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Part 21 Of The Indian Constitution

part 21 of indian constitution
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Have you ever wondered what lies behind the smooth functioning of our nation? The Constitution of India serves as the backbone of our nation, guiding the formation and functioning of the Indian Union. Part 21 of the Indian Constitution delves into the intricacies of this crucial document, exploring the temporary, transitional, and special provisions that hold our nation together.

From the temporary nature of certain provisions to the special considerations for certain states, this part of the Constitution is a treasure trove of information for those seeking to understand the inner workings of our nation. So come, and join us on a journey as we uncover the secrets of Part XXI and discover the true power of the Constitution of India.

The knowledge that is provided in this article will be beneficial for the portion of the Civil Services Examination that is devoted to Polity.

Part 21 Of The Indian Constitution

The laws relating to the union of states that make up India as a nation and a country are collected in Part 21 of the Indian Constitution. The articles on temporary, transitional, and special provisions make up this part of the constitution. Article 369 to Article 392 are all covered under this Part of this Constitution.

Article 369

Article 369 gives Parliament the temporary power to create laws relating to some State List issues as if they were Concurrent List issues.

Check out the linked Article to learn more about Article 369 of the Indian Constitution.

Articles 370 – 371J

Special provisions for twelve states are contained in Articles 371 to 371-J of Part XXI of the Indian Constitution:

  1. Maharashtra
  2. Andhra Pradesh
  3. Telangana
  4. Sikkim
  5. Mizoram
  6. Arunachal Pradesh
  7. Gujarat
  8. Nagaland
  9. Assam
  10. Manipur
  11. Goa
  12. Karnataka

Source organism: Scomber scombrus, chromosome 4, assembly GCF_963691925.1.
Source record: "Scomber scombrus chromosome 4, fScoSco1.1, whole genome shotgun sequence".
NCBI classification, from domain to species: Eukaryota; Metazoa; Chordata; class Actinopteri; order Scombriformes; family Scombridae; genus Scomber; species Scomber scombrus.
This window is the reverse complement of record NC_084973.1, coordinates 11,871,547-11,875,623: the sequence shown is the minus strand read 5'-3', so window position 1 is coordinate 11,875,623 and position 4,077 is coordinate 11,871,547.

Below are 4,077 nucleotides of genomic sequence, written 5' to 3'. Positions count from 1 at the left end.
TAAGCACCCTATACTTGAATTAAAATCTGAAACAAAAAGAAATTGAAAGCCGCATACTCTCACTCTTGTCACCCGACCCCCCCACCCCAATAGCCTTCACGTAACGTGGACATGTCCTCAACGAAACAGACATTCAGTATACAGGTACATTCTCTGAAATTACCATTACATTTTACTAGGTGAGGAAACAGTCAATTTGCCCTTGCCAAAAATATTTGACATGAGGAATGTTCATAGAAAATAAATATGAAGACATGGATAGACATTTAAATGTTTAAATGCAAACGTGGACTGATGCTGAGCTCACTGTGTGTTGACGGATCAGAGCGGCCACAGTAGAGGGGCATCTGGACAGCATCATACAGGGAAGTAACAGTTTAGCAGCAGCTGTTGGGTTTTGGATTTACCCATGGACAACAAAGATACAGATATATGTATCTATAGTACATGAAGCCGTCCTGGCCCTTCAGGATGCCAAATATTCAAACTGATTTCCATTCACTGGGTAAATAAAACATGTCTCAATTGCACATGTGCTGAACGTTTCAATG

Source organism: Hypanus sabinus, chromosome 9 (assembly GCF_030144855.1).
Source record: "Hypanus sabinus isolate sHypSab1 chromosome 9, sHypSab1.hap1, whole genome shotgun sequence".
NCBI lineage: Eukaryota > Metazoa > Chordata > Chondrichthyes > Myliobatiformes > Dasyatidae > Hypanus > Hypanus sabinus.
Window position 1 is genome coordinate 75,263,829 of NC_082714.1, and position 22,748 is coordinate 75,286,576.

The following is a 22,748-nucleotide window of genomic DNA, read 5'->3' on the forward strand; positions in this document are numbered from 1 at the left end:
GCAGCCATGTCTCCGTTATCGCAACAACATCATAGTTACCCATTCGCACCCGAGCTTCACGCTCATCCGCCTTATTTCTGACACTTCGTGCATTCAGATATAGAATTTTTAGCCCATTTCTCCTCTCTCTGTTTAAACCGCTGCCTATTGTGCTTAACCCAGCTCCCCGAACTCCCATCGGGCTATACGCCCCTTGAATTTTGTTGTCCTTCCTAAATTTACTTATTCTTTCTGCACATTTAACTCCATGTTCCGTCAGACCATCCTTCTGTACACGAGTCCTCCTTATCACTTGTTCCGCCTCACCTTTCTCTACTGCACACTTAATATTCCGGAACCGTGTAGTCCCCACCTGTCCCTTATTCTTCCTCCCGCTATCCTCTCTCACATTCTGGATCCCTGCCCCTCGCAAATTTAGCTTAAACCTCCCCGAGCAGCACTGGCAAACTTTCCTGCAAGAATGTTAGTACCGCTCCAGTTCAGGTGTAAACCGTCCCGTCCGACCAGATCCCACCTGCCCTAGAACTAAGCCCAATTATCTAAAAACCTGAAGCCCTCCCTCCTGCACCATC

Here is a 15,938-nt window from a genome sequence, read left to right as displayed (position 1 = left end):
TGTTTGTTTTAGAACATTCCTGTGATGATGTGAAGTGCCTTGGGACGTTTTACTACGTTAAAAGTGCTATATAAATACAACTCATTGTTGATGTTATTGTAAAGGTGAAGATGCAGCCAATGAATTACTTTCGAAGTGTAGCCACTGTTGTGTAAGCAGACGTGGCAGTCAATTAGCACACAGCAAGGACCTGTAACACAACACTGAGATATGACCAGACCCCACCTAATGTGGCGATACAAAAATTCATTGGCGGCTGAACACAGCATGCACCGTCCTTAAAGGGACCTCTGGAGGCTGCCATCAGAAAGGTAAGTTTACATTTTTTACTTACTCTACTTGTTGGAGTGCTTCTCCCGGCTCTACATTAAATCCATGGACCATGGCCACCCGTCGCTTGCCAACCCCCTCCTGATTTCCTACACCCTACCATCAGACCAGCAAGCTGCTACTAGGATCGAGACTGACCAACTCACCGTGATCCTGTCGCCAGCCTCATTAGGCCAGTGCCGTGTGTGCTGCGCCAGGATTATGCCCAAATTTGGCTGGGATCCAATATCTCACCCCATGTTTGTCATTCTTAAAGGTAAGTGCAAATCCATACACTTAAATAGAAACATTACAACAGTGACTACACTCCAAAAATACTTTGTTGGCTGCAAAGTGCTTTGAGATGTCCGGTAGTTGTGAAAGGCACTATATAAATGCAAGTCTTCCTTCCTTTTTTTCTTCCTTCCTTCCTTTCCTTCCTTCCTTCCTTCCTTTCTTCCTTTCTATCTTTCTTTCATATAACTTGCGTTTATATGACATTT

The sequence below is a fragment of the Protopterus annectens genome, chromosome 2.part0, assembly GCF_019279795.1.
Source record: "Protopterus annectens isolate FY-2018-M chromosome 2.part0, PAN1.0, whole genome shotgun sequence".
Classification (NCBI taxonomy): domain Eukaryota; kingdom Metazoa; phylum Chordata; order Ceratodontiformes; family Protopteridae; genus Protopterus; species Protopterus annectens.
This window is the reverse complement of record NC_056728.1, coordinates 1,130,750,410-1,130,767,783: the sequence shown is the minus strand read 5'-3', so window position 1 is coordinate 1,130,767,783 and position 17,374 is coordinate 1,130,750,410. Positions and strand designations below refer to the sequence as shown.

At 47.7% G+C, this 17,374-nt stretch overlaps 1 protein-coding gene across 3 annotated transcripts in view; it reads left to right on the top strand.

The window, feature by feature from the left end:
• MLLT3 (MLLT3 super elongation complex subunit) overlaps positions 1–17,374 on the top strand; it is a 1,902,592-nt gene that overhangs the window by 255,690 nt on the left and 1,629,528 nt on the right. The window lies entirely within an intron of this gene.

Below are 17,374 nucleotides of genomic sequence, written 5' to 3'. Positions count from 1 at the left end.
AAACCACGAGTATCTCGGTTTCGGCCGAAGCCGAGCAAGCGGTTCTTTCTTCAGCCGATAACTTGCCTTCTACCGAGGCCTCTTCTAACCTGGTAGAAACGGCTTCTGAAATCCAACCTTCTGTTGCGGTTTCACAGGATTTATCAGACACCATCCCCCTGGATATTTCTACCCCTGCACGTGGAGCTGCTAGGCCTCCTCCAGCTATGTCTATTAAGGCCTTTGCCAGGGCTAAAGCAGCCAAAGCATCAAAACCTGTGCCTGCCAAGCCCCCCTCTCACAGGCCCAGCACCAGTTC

To meet the desires of the individuals who live in underdeveloped areas of the states; to safeguard the cultural and economic interests of the tribal people who live in those states; to address the law and order situation that exists in some portions of those states; to safeguard the interests of the local people who live in those states; or to do all of the above. These goals are the driving force behind these initiatives.

The constitution did not initially include any specific provisions for these states. They became a part of the constitution as a result of the numerous changes that were passed subsequently in the course of the reorganization of the states or the bestowing of statehood on the Union Territories.

  1. Article 370 – One of the most well-known of these temporary provisions is enshrined in Article 370 of the constitution of India, which pertained to the special status of the State of Jammu and Kashmir. However, it was revoked in 2019.
  2. Another provision, Article 371, applies to the States of Maharashtra and Gujarat, providing special provisions for the regions of Vidarbha and Marathwada in Maharashtra, and Saurashtra and Kutch in Gujarat.
  3. Article 371A – special provisions for the State of Nagaland, particularly for the Naga Hills and Tuensang area are covered in this Article.
  4. Article 371B and 371C provide special provisions for the administration of Bodoland Territorial Area and Manipur respectively.
  5. Article 371 D – Special provisions with respect to the State of Andhra Pradesh. By virtue of the Andhra Pradesh Reorganisation Act of 2014, the provisions of said Article were made applicable to the state of Telangana in 2014.
  6. Article 371E – It deals with the establishment of a Central University in the State of Andhra Pradesh.
  7. Article 371F provides special provisions for the state of Sikkim. Sikkim became a fully-fledged member state of the Indian Union in 1975 as a result of the enactment of the 36th Constitutional Amendment Act. The said amendment added Article 371F.
  8. Article 371G – special provisions for the state of Mizoram are provided under this Article.
  9. Article 371H – It outlines a special provision (law and order) for the State of Arunachal Pradesh.
  10. Article 371I – It outlines a special provision for the State of Goa (Portuguese culture). It specifies that there must be at least 30 members in the Goa Legislative Assembly.
  11. Article 371J – Special provisions for the State of Karnataka are outlined in this Article.

These provisions can range from addressing the administration and governance of the state to preserving cultural heritage, these special provisions play important role in understanding the functioning and diversity of the Indian Union.

Articles 372 – 378 And Article 392

 The following table outlines Articles 372 to 378 and Article 392 and the provisions it deals with:

S.No Articles Of The Indian Constitution It Deals With
1 Article 372 Continuance in force of existing laws and their adaptation
2 Article 372-A Power of the President to adapt laws
3 Article 373 Power of the President to make orders in respect of persons under preventive detention in certain cases
4 Article 374 Provisions as to Judges of the Federal Court and proceedings pending in the Federal Court or before His Majesty in Council
5 Article 375 Courts, authorities and officers to continue to function subject
to the provisions of the Constitution.